Within the Code, dangerous goods are grouped into nine classes, and some classes are further subdivided to define and describe characteristics and properties of the substances, materials and articles which would fall within each class or division. The classification of the hazardous cargo is made by the shipper/consignor or by an appropriate competent authority. The classes include Explosives, (6 subdivisions); Gases (3 subdivisions); Flammable Liquids; Flammable Solids (3 subdivisions); Oxidizing Substances (2 subdivisions); Organic Peroxides; Toxic and Infectious Substances (2 subdivisions); Radioactive Material; Corrosive Substances, and Miscellaneous Dangerous Substances and Articles. The order of the classes and divisions does not denote the degree of danger. But even with the Code in effect almost universally around the world, non-compliance with identifying dangerous cargo can be from lack of experience and training, volume pressures, the complexity of the rules for different modes of transport, and the lack of effective controls and enforcement. Of further concern are the deliberate reasons for non-compliance, including cost cutting and lack of a safety culture, a desire to avoid dangerous goods surcharges and increased insurance premiums, limited sources of some products, and the necessity to ship cargoes that some lines ban.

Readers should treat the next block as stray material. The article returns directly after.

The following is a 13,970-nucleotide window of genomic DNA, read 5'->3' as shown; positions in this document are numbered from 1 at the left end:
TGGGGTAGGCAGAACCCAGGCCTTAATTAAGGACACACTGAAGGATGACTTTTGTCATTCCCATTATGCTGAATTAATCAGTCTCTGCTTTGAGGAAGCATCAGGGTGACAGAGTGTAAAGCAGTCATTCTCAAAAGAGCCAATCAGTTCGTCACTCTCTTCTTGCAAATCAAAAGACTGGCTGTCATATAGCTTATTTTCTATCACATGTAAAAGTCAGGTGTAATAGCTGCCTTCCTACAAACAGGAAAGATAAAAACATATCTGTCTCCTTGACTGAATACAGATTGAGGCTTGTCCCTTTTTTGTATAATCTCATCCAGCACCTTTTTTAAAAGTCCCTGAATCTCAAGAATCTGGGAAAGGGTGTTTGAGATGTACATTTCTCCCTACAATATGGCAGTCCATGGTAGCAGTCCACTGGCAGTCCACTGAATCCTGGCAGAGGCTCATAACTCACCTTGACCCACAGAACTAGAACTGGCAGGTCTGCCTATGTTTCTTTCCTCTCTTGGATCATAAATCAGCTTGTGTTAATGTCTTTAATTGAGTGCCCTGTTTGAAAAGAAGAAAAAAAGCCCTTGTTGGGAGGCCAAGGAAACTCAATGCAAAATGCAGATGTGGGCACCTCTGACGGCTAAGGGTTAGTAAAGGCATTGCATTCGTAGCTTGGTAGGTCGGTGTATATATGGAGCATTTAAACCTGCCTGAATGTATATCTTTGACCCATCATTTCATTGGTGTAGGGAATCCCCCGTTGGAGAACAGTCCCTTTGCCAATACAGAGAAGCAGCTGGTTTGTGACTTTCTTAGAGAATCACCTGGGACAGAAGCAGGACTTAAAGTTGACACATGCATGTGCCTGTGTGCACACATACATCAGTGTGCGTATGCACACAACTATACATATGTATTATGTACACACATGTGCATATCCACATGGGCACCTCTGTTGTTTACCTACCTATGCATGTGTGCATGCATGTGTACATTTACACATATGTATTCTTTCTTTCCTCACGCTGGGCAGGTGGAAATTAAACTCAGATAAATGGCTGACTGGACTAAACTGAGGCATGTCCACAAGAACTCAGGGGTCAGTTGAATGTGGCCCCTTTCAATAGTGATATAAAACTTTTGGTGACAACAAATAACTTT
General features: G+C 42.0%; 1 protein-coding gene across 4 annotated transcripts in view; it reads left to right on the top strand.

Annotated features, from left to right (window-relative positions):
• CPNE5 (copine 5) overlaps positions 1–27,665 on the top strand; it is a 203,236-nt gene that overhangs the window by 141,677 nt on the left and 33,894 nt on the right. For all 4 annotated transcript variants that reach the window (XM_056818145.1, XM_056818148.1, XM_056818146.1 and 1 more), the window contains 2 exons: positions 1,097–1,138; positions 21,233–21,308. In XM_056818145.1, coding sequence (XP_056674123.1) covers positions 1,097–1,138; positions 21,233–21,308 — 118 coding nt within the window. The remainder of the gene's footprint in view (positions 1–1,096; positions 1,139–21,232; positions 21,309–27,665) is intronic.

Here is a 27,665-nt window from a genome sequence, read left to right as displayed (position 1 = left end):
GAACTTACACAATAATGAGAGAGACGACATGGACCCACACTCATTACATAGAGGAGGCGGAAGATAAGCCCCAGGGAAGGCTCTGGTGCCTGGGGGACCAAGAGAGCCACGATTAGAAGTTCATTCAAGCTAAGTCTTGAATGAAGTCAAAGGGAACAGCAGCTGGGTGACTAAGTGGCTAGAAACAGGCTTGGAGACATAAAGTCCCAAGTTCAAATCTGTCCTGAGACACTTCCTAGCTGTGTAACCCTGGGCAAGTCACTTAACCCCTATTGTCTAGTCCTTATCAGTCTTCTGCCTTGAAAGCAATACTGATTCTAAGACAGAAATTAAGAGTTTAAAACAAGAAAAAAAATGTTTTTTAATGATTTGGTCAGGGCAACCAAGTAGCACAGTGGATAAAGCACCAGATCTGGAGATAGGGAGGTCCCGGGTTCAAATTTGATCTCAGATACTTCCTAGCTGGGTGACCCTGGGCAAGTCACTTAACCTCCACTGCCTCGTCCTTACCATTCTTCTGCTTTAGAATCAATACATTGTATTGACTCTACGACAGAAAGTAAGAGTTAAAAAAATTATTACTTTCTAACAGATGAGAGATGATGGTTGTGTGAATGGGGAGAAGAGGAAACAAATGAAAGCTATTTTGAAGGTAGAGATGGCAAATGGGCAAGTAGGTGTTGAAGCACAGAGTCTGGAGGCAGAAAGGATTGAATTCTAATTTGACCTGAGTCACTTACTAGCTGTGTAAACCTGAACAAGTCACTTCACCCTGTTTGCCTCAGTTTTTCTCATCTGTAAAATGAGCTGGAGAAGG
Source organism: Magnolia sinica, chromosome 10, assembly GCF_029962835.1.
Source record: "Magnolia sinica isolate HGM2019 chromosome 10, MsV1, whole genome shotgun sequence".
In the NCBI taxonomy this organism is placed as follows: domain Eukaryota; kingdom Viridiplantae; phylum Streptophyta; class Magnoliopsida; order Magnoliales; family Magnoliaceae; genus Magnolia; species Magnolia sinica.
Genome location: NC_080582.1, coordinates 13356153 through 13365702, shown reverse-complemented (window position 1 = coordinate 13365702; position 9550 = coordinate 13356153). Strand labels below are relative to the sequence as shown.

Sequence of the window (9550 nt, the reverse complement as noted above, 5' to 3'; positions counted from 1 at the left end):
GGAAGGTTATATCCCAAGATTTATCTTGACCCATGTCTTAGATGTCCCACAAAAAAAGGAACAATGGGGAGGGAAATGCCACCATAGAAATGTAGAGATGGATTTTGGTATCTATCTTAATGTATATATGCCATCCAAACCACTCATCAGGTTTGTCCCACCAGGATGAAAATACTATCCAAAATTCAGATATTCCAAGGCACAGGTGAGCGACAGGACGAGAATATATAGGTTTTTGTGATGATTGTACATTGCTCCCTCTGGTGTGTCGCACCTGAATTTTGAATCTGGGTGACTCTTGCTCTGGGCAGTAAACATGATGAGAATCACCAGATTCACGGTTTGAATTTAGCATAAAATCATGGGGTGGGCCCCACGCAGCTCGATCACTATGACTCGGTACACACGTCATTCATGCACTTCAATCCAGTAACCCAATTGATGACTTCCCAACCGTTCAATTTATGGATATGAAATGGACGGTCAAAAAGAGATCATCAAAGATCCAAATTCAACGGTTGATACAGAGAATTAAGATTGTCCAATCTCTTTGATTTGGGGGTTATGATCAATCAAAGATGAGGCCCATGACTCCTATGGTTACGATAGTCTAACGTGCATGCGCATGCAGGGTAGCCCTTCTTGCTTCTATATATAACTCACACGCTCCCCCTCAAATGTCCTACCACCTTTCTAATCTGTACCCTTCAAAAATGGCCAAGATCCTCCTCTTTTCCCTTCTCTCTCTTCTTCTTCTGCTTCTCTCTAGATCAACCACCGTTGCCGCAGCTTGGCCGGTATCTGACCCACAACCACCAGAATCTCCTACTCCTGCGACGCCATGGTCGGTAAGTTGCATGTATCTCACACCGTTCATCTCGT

“Compliance means mastering a series of very complex rules for dangerous goods classification, packaging, labeling, stowage and segregation in the container and documentation”

The vast majority of shipments are properly identified by shippers, but this compliance means training personnel to enable them to master a series of very complex rules for dangerous goods classification, packaging, labelling, stowage, and segregation in the container, and documentation. "It is a time-consuming task in a fast-moving process," said Ken Burgess, director of Exis Technologies. His company has been behind the computerization of the IMDG Code. "The last check before a container goes on board is the shipping line's 'hazdesk.' Under the pressure of sailing deadlines, booking staff work through shippers' faxes, e-mails and documentation as each manifest is built, mindful that rejected shipments may involve a conversation with the commercial department." "In almost every investigation of problematic, dangerous cargo, the major source of non-compliance is shipper/packer incompetence," Burgess continued. "Enforcement is lacking. Right now, there is no 'reach' ashore to make any standard or competence mandatory for the shore-side staff who consign and pack dangerous goods in containers. That's the gaping hole in the fence and there will probably be a move to plug it soon." Labelling is not the only problem. "Incorrect packaging and, very importantly, incorrect or no segregation of incompatible chemicals within the container are a big worry," he added. Captain James McNamara, president of National Cargo Bureau Inc., noted that the shipper who declares the cargo has the responsibility to declare hazardous cargo. "The problem is that the ship's crew has no sure idea what is in the box," he said, "unless it is opened and inspected." He said one method of gaining greater control over the declaration of dangerous goods is for "insurance companies to be much more rigid and demand that a greater number of inspections be done and more thoroughly" He further urged all parties in the supply chain to understand enough about their customers' business activities to identify whether dangerous goods may be involved.